Take the time for a second to think about all the things you know you can’t talk about in a public space.
Think about it hard. However much you like to talk to strangers, imagine what should happen if one dares to speak about the upcoming election. Envisage the shouting matches over recent protests. Have you feared what should happen if you kindly ask the person waiting in line at checkout to please put on a mask?
As reporters, we have seen just how reserved people can be on the hot-button topics of the day. Sending a reporter out to ask people their opinions on an issue such as the possibility of war with Iran back in January — remember when that was the big story of the day? —results in a paltry mix of opinions. Out of more than a dozen people, you may get one willing to speak their thoughts and offer their names on the record.
Yes, you’ll get more answers to the tame question of “what are you most excited to do this summer?” but so few people want their opinion shared. If you ask, the majority will say they do not want their thoughts laid bare for all to see on the internet and on social media.
Though we rarely share them, it seems the antipathy and staunchness of those same opinions is only hardening as time goes.
Polls by Gallup and the Pew Research Center in 2017 show the mean identity for being either strictly Democrat or Republican, liberal or conservative, has only increased over the past two decades. The partisan gap on issues such as immigration started with a percentage gap of little more than 10 percent has become 40. Worries about climate change have only become starker on the political line.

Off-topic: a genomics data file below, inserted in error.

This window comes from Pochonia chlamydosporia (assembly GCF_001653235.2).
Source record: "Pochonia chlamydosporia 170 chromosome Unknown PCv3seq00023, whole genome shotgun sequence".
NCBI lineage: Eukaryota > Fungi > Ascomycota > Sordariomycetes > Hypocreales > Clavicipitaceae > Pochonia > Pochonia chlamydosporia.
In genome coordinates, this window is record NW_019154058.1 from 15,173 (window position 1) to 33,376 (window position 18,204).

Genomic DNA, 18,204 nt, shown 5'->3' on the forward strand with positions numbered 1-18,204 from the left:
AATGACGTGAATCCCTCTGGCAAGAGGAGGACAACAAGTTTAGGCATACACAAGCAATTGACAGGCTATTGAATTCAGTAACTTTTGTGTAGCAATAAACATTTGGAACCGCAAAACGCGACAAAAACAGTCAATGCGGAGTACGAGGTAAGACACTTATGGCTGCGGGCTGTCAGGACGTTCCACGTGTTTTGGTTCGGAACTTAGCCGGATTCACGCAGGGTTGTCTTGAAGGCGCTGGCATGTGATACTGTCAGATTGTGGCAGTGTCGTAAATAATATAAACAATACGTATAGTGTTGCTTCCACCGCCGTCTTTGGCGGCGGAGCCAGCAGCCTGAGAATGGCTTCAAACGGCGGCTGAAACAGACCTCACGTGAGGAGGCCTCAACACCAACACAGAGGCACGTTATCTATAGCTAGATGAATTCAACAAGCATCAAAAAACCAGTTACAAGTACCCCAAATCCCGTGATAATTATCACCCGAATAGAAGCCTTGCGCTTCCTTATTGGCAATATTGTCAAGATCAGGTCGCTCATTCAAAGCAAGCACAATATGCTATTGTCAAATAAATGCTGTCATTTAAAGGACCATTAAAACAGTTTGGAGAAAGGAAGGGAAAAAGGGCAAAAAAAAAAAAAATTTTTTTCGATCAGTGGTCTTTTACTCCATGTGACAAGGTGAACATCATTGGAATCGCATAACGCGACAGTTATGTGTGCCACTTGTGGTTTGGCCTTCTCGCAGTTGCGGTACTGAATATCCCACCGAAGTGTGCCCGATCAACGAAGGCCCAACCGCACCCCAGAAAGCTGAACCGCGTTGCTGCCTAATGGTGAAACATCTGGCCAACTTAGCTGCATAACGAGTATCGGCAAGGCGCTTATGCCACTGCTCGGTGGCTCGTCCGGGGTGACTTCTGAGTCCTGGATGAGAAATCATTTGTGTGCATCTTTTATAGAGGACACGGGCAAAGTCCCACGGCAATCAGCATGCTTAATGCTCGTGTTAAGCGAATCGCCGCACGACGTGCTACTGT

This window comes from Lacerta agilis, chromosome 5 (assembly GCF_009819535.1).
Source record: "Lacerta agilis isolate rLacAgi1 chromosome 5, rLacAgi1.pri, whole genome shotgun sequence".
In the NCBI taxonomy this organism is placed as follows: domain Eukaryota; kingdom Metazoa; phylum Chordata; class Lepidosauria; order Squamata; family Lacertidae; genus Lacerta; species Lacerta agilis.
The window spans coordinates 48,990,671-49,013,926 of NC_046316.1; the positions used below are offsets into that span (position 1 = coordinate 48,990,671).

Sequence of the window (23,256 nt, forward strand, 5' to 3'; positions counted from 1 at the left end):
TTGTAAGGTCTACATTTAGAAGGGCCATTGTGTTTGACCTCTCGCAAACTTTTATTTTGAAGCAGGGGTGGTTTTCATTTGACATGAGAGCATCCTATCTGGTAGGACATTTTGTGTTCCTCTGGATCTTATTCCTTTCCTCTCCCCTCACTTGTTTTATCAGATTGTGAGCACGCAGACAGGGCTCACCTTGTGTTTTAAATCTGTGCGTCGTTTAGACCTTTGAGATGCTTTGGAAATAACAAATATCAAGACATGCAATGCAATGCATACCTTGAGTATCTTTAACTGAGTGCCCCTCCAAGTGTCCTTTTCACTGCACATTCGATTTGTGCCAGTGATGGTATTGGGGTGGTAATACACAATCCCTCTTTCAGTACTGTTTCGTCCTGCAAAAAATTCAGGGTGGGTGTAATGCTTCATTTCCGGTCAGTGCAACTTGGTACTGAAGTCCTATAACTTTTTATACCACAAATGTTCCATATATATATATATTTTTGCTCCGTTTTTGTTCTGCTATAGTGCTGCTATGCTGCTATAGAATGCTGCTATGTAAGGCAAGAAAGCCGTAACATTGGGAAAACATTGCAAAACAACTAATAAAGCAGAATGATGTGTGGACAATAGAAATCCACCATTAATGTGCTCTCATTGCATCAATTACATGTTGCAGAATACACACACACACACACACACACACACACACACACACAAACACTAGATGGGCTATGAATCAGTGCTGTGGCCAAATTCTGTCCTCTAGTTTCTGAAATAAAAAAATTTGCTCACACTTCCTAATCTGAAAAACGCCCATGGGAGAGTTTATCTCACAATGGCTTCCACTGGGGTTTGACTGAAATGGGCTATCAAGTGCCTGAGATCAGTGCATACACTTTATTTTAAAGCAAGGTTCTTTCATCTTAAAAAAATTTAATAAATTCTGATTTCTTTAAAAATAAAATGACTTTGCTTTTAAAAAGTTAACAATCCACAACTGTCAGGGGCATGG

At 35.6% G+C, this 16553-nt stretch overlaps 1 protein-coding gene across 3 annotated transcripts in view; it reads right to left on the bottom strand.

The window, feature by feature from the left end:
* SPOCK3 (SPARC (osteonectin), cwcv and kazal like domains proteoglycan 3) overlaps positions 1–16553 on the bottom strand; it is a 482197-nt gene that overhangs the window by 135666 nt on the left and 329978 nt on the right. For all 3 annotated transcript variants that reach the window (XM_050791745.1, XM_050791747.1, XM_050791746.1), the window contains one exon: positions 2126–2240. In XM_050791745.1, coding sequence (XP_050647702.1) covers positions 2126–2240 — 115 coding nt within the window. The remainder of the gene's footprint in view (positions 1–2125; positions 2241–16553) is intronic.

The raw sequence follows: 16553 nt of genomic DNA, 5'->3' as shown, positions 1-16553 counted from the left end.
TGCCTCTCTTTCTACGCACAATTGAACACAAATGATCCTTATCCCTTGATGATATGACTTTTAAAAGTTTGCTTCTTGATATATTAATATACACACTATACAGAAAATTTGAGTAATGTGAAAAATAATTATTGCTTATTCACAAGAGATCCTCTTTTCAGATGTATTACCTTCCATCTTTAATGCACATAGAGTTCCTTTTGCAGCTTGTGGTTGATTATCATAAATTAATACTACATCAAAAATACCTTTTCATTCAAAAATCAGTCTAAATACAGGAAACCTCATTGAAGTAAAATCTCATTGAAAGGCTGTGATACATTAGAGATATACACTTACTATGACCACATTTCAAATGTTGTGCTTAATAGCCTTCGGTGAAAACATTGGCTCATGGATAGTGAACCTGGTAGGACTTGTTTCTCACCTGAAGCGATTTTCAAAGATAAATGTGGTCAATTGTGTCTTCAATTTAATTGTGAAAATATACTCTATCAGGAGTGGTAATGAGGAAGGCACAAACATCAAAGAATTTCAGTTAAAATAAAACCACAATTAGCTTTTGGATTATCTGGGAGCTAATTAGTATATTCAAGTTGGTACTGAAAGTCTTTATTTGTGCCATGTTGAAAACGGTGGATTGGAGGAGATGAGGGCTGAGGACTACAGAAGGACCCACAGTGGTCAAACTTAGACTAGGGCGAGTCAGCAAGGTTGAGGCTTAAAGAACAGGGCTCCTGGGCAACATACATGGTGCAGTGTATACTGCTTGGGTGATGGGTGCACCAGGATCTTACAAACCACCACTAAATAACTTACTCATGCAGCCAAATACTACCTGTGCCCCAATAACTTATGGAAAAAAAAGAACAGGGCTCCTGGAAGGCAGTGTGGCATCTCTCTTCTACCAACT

The thing is, most people know and would acknowledge said political polarization. Students at the top of their class at recent social distancing graduations like one in Miller Place spoke about that same political gulf. Indeed, everybody seems to confirm it, but at the same time, nobody seems to work to bridge those same divides.
People have made apolitical things political. Climate change is not a political issue. The debate has long centered on whether climate change is really happening. It is happening, it is being caused by humanity, and the debate should not center on the “is it” but more on the “what we need to do about it.” We on Long Island have to be acutely aware of it, because rising sea levels will impact us immensely.
This pandemic has also made such a divide even starker. Asking to wear masks, in order to help stop the spread of COVID-19, has been transformed into an assault on personal freedoms.
This thought isn’t helped with the constant barrage of false info and conspiracy theories spread through social media, especially about the virus. Last week’s article about local social media pages cited a Pew Research Center report that a frightening number of individuals believe unproven conspiracy theories about the ongoing pandemic.
Indeed, with national politics being what they are, it’s often better to think about local issues. We at TBR News Media do our best to report on issues that impact us right here at home, issues of beach erosion, flooding, the state of our small businesses. Instead of basing the conversation on grander topics of political infighting, focus on what works or doesn’t work. These conversations can (though not always) be much calmer and sincere than anything concerning who’s behind will occupy the White House throne come Nov. 3.
Leave animosity at the door, and concern yourself with you, your neighbors and your community. That is where the best of us can be found.